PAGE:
Plan for the future, even if unemployed
How can you plan for retirement when you don’t have a job? Tucking money away for your future is a good financial move not only when you are working. We’ve got some tips for ways to save at any stage of the game.
If you are not currently in the workforce — whether by choice or as a result of corporate layoffs — you still need to save for your future retirement. Even if you are only able to contribute a small amount, in the end it really adds up. We’ve got some tips for saving for that future even when the money isn’t pouring in.
Is your spouse employed? If you have no income and file a joint tax return, you can contribute to an IRA for yourself even if you have no earned income. For 2013, the amount you can contribute is $5,500, with an extra $1,000 for those who are over the age of 50. Your IRA doesn’t even have to be funded until the tax return is due on April 15th. Funds can be contributed to either a traditional or a Roth retirement account.
Health savings accounts
Have you considered the benefits of your health savings account as a potential tool for retirement savings? Health savings accounts are a great way to put away pre-tax money to be used for medical expenses. But what many people don’t know is how those funds may also be used for retirement savings. An income is not required in order to contribute funds into your HSA, and funds may come from unemployment compensation, savings or even welfare payments.
Distributions from your HSA that are not used for medical expenses are included in income and are taxable. There is an additional 10 percent tax if distributions are not due to disability or death, or if you are under the age of 65 when you withdraw the funds. After the age of 65, however, you can withdraw funds from your HSA and avoid the additional 10 percent tax. You would pay tax on the distribution just as if you were withdrawing funds from a traditional IRA after age 65.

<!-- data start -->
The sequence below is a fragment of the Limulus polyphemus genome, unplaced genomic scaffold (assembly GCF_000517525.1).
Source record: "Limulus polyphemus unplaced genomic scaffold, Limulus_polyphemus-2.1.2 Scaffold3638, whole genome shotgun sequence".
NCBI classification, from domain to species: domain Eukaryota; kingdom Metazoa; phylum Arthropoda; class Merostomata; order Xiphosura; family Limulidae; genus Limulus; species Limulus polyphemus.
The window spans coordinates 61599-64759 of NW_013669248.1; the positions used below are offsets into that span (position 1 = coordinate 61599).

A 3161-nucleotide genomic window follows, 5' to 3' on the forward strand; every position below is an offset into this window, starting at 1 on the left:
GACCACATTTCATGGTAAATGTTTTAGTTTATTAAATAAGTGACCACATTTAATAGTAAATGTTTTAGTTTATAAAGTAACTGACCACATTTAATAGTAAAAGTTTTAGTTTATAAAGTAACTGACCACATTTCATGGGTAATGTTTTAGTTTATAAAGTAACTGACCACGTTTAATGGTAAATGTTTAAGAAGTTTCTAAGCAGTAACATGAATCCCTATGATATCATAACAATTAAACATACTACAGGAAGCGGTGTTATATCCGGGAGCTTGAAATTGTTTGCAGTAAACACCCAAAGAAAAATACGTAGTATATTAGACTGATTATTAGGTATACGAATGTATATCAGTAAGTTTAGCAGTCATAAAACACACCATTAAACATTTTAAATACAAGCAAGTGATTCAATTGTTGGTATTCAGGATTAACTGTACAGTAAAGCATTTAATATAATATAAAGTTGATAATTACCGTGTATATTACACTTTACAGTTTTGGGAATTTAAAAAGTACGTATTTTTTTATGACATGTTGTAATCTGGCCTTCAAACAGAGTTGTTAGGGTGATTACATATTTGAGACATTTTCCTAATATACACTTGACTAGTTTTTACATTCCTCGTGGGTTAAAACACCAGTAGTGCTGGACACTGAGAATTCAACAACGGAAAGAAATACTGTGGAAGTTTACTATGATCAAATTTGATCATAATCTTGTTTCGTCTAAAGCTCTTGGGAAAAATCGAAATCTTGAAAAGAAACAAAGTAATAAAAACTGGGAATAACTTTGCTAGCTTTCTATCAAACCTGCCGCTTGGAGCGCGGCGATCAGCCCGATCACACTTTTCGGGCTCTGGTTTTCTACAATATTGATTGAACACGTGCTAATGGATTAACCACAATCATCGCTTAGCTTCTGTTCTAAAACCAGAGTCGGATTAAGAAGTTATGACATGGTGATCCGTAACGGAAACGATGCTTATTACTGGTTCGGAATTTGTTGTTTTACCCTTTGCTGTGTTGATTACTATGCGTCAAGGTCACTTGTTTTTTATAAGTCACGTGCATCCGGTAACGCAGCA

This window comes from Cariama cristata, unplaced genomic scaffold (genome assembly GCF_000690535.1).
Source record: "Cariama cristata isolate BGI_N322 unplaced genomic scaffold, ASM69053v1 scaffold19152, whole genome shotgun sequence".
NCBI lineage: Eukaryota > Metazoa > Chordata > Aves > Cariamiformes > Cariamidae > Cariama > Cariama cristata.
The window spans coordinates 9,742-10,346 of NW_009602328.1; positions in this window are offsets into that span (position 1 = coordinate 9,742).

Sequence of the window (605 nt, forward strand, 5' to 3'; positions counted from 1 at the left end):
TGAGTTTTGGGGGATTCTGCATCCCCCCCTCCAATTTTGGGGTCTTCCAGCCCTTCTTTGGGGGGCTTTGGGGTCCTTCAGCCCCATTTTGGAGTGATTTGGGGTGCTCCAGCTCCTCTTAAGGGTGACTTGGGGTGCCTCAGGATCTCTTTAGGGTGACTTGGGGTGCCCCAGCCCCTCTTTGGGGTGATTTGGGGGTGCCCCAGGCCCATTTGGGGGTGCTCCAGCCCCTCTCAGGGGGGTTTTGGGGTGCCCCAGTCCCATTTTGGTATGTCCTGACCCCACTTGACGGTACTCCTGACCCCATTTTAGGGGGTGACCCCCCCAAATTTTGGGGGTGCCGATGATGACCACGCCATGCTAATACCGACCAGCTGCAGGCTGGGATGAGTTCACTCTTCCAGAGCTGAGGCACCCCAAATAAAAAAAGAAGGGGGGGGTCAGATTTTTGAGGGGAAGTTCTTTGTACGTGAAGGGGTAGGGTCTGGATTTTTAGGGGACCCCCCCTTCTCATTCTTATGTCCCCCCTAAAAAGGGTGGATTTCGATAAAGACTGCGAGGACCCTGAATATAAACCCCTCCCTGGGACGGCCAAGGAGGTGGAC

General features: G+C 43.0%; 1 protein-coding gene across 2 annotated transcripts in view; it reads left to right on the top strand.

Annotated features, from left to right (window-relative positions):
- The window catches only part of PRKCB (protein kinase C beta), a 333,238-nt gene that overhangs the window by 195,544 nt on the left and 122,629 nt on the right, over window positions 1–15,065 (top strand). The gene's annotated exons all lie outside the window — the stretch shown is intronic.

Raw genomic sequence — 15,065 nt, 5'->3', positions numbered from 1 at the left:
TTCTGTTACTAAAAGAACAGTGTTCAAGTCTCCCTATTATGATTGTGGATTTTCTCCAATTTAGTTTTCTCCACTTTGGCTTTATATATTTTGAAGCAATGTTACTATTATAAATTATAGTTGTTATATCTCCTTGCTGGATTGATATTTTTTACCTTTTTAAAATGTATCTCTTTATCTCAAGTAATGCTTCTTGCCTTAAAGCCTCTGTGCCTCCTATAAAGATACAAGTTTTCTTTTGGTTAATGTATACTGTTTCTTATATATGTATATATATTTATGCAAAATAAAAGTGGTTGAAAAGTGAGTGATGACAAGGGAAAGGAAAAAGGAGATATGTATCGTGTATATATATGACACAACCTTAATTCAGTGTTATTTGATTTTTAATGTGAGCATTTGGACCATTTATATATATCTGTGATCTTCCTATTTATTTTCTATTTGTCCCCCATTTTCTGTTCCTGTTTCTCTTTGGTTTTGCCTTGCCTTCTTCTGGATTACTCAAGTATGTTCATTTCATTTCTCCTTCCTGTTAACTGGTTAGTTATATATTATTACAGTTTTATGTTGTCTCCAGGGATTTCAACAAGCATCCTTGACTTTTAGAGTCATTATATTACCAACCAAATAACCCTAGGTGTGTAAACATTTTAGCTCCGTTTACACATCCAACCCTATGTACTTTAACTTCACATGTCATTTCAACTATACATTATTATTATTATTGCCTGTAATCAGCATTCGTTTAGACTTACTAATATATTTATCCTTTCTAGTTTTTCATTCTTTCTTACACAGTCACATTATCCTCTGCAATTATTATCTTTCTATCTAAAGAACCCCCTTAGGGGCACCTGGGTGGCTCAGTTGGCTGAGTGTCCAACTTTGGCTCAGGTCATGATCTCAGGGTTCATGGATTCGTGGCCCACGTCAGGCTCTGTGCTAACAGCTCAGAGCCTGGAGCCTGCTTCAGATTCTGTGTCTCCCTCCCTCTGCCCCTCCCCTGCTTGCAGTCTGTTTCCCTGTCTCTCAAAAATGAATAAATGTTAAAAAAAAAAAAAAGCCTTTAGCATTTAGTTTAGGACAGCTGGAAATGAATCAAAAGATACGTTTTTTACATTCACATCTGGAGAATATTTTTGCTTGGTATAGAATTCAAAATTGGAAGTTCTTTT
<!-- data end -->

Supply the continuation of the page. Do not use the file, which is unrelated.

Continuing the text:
For self-employed individuals, the independent (or solo) 401k is a great way to set aside money for retirement. While you may not be earning a regular paycheck, if you do consulting or freelance work for instance, setting up an independent 401k is a smart move. Plans need to be established before December 31st of the current tax year to be eligible. The solo 401k is designed for businesses where the only employees are the sole proprietor or the sole proprietor and spouse. Contributions to a solo 401k consist of both employee deferrals and employer profit-sharing. For tax year 2013, employee deferrals are capped at $17,500.
For example, a spouse who leaves a compensated position to care for a child or elderly parent might freelance to stay current on her job skills. Taking full advantage of the solo 401k is a smart way to set aside money for retirement even when you aren’t earning a steady income.
If you still find that you need to contribute more money to a retirement account, you can always open an account at a brokerage or at your local bank and begin to make regular contributions to the account. While these accounts will not be tax-deferred, the money will still be set aside to grow — and be there when you need it.
Continuing to contribute to a fund for your retirement is important, even when you no longer have a steady income. Figure out how much you can safely contribute by tracking expenses for a few months and developing a budget that includes retirement contributions.
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